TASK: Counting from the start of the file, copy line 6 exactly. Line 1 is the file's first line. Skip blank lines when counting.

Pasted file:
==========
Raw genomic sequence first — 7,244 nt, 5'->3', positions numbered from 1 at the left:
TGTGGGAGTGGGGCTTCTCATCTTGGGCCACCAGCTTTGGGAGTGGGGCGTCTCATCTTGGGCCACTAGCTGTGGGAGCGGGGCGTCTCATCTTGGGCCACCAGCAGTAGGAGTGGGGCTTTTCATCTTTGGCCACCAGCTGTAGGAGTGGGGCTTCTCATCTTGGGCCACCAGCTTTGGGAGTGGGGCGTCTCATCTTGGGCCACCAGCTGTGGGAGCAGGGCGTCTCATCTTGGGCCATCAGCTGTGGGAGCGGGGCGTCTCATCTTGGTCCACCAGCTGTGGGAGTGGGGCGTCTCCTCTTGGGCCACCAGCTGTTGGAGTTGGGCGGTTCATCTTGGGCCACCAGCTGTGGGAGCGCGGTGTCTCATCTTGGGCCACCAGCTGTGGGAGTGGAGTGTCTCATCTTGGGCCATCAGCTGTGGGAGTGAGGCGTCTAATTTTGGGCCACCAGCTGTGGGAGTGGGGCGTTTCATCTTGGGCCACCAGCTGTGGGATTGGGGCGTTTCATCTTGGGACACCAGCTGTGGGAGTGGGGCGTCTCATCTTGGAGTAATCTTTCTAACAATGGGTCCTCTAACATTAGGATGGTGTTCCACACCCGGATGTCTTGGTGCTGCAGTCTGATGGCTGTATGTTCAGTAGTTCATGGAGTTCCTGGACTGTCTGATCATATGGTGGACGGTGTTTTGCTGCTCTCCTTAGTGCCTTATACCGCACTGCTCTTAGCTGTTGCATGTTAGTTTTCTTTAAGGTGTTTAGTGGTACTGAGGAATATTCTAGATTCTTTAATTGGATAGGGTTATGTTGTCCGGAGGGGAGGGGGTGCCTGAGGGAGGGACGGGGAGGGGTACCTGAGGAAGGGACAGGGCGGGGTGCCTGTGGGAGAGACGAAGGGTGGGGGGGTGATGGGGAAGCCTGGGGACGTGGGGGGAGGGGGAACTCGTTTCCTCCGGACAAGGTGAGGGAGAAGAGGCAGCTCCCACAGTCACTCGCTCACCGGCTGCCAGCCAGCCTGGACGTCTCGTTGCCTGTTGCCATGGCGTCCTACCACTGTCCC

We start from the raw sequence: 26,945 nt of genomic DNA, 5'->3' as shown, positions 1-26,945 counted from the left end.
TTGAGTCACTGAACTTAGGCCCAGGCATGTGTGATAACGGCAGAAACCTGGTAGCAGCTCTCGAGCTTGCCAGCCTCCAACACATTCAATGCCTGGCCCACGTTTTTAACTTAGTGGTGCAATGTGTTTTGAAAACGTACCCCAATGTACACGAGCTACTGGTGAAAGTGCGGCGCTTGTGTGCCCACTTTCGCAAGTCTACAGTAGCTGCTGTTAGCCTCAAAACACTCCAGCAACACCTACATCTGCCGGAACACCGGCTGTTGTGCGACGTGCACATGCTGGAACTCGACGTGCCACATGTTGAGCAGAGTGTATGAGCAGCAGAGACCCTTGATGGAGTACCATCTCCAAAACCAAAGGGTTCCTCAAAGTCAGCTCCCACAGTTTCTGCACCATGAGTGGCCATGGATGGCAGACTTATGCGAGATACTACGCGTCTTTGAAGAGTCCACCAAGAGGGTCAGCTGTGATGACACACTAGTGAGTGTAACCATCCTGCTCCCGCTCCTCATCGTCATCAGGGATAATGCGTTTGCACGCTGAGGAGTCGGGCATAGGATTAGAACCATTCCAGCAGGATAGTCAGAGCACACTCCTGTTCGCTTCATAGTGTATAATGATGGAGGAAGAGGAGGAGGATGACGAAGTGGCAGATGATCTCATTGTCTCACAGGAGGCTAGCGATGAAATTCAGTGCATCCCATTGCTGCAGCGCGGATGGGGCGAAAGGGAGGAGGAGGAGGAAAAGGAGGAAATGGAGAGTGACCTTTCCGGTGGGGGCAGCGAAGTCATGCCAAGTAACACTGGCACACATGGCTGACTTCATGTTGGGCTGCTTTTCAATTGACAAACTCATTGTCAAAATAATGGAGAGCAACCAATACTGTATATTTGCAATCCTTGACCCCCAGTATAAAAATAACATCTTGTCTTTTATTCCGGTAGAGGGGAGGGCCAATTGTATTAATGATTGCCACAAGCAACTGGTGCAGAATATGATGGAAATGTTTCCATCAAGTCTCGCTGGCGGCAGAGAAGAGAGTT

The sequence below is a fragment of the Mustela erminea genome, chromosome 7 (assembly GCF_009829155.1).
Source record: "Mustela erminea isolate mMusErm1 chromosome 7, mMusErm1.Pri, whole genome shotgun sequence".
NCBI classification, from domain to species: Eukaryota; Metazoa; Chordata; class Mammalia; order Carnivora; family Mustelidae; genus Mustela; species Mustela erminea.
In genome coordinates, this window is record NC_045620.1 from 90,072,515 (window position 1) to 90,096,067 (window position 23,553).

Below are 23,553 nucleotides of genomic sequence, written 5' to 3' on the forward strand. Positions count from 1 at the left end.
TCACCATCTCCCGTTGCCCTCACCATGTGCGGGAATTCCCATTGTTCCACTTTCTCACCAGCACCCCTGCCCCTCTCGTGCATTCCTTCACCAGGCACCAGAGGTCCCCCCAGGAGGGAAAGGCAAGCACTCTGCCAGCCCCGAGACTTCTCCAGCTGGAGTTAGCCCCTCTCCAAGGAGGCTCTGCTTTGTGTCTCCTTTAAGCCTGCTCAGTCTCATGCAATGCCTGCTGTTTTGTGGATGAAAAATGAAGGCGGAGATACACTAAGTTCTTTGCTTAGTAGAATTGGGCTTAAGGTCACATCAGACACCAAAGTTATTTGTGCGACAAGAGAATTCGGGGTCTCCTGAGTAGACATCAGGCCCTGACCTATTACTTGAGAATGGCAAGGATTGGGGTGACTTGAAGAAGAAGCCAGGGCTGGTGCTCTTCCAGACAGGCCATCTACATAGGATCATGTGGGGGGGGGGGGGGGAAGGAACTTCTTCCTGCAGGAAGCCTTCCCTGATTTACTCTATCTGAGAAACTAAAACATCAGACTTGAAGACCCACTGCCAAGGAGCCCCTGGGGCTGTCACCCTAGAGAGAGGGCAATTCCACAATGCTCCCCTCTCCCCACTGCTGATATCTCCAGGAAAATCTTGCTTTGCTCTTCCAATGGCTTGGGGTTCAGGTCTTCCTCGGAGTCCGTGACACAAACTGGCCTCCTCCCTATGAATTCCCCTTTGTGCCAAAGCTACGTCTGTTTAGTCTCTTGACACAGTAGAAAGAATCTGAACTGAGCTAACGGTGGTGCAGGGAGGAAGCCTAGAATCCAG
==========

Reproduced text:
Source record: "Mustela erminea isolate mMusErm1 chromosome 7, mMusErm1.Pri, whole genome shotgun sequence".